When someone is convicted of a crime, it’s not necessarily the end of the road. You can file an appeal on their behalf. This is essentially asking a higher court to review the trial to ensure that no legal errors occurred. Although the process can take a long time–up to two years in some cases–you only have a short window to file a notice of appeal. For this reason, you should consult an appeals lawyer immediately after the trial court’s judgment is handed down.
At Spolin Law, P.C., we have helped many Californians challenge court rulings that would have resulted in lengthy prison sentences and crippling fines. Our experienced appeal lawyers know how to write effective appellate briefs and what it takes to advocate for the desired case outcome. If you or a loved one has been unfairly convicted of a crime, consider filing an appeal before it’s too late.
Call our California appeals attorneys today at (310) 424-5816 for a consultation.
How to Succeed in the Appeals Process
The hard truth is that few people succeed in having convictions or sentences overturned through the appeals process. Those who do succeed put every factor in their favor by hiring an experienced legal team and starting the process on time.
You will need a skilled attorney on your side to ensure that you properly navigate all of the following:
- Filing a notice of appeal — For misdemeanors, the appeal must be filed with the Appellate Division of the Superior Court no more than 30 days after the final judgment is entered–which is the sentencing hearing in a criminal case. For felonies, you have up to 60 days to file a notice of appeal with the California Court of Appeal. If you are appealing a federal conviction, you have 14 days to file the notice with the United States Court of Appeal for the Ninth Circuit.
- Request release on bail – Since the appeals process is so long; most appellants try to get released on bail while awaiting the end of the process. The court may decide to release you on your own recognizance or make you pay a bond. In either case, your ability to travel will be limited while out on bail. If the court considers you to be a threat to public safety, or if they think you might run away, they will not allow your release on bail.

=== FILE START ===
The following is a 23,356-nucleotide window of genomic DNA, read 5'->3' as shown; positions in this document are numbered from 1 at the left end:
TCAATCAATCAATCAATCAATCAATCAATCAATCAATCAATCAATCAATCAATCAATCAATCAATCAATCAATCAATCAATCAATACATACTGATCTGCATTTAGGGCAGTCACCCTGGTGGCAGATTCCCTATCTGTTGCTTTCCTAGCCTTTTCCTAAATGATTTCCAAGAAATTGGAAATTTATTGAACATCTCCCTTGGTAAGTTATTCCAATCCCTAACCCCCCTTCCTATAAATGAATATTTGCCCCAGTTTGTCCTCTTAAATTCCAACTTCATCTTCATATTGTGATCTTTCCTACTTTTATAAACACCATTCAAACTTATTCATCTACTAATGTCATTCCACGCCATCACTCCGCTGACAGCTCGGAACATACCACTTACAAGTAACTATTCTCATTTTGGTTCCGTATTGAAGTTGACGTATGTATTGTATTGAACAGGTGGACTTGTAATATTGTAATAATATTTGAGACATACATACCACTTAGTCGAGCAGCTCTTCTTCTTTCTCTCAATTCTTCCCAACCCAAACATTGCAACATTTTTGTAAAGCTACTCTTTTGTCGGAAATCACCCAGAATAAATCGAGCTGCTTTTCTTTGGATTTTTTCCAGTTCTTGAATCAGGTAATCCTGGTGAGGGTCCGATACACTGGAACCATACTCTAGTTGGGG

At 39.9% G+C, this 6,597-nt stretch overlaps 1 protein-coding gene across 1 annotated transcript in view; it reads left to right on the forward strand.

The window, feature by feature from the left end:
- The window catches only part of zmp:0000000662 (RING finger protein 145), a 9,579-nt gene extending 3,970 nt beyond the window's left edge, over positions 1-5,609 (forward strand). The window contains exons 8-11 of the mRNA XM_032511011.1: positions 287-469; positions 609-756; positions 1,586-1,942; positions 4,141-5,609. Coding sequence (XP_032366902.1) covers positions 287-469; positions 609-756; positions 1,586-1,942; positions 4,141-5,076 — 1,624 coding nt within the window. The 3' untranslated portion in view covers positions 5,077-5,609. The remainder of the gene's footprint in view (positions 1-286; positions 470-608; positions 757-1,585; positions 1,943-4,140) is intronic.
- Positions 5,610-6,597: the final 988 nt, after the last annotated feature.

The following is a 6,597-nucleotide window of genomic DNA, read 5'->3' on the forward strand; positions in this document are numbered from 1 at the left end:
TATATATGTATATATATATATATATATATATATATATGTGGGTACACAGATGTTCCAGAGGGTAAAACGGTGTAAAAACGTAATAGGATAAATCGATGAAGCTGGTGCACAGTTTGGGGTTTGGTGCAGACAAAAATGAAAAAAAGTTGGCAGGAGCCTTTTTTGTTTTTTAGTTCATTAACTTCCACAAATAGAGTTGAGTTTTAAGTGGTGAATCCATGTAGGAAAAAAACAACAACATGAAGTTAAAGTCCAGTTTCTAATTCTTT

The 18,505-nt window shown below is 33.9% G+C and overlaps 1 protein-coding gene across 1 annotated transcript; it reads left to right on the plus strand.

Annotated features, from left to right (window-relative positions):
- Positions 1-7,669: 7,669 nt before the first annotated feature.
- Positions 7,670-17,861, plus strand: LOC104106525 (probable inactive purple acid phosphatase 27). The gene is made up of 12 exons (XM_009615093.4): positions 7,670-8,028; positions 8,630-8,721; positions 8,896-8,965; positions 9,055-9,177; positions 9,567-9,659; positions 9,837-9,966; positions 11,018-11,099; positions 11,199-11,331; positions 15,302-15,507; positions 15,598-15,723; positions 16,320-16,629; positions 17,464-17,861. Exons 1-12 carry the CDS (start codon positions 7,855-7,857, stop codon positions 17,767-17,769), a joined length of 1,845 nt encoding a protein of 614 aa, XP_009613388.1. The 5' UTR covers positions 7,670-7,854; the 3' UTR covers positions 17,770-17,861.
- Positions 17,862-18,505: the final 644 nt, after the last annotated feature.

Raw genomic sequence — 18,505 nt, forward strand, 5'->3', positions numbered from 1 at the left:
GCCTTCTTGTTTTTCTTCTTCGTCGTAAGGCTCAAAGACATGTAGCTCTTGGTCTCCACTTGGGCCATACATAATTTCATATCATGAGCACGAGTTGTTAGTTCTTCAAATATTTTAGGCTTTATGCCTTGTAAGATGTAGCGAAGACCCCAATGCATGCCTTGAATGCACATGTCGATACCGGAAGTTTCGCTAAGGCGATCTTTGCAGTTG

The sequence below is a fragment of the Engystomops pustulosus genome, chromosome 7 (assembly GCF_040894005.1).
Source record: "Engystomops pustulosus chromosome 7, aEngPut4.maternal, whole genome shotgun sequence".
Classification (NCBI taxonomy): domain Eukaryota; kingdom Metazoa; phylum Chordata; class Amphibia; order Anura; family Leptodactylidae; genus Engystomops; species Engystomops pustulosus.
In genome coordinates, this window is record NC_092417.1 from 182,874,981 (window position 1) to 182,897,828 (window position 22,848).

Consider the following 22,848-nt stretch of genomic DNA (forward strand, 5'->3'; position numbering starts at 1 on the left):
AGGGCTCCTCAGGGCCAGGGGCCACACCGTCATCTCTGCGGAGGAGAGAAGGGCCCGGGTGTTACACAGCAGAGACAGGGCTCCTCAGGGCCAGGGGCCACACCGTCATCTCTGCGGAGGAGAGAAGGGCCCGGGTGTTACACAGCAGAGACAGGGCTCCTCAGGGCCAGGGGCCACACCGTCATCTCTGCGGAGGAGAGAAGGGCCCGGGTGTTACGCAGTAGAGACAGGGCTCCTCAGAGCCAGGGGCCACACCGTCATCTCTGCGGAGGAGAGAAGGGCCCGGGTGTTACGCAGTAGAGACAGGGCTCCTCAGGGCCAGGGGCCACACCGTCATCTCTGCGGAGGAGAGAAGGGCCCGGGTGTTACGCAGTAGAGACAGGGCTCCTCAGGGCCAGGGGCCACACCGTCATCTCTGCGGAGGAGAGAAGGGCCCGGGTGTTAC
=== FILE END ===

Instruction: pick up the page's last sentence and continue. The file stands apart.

- Get the trial record — A strong appeal argument doesn’t present new evidence or a new angle on the case. It’s about showing that a legal error committed during the trial resulted in an unjust outcome. Your appeals lawyer must make all of their arguments based on the trial record, which includes all transcripts and motions from the trial proceedings. It’s also helpful to meet with the lawyer who represented the defendant at trial because they will have insight into the proceedings.
- Isolate and research the appealable issues — Based on the review of the case record and discussions with the trial defense team, your appeals lawyer will determine which issues to raise on appeal. Once the issues are isolated, they will need to conduct thorough legal research to get the strongest authority behind their argument. They will also need to anticipate what arguments the state will make and figure out ways to counter them.
- Write the appellate brief — Writing a strong appellate brief is as much a skill as it is an art. It must be clear and concise yet thorough enough to make a compelling and airtight argument. It should also anticipate and discredit the arguments the state might make in their brief. In addition to these substantial issues, the appellate brief must follow strict formatting requirements that cover everything from paper color to font size. After the state files the respondent brief, the appellate side has the option of filing a reply brief to rebut the state’s arguments.
- Prepare for and attend the oral argument — Most judges make up their mind on the case when they read the briefs. So by the time the oral argument comes around, they already know how they are going to vote. But the appellant must use this opportunity to convince any potentially undecided judges to vote in their favor. The things that may sway a jury at trial do not work at oral argument, where the advocate must carefully present and answer questions from the judges about legal theory.
After the oral arguments, the judges will write an opinion that contains their ruling on the appeal and the reasoning behind it. If the appeal is granted, they may vacate your conviction, or order a new trial or sentencing hearing. If they decide against you, you can still file another appeal to a higher court of review–either the California or United States Supreme Court–but these courts only take on cases that present new or significant problems of law.
Get Help with the Appeals Process Today
For many people, filing an appeal is their last chance to avoid years or even life behind bars. At Spolin law, P.C., we don’t take this responsibility lightly. We do everything in our power to successfully lead our cases through the appeals process. If you or a loved one has been convicted of a crime, time is running out to file an appeal.
Call us today at (310) 424-5816 for your consultation.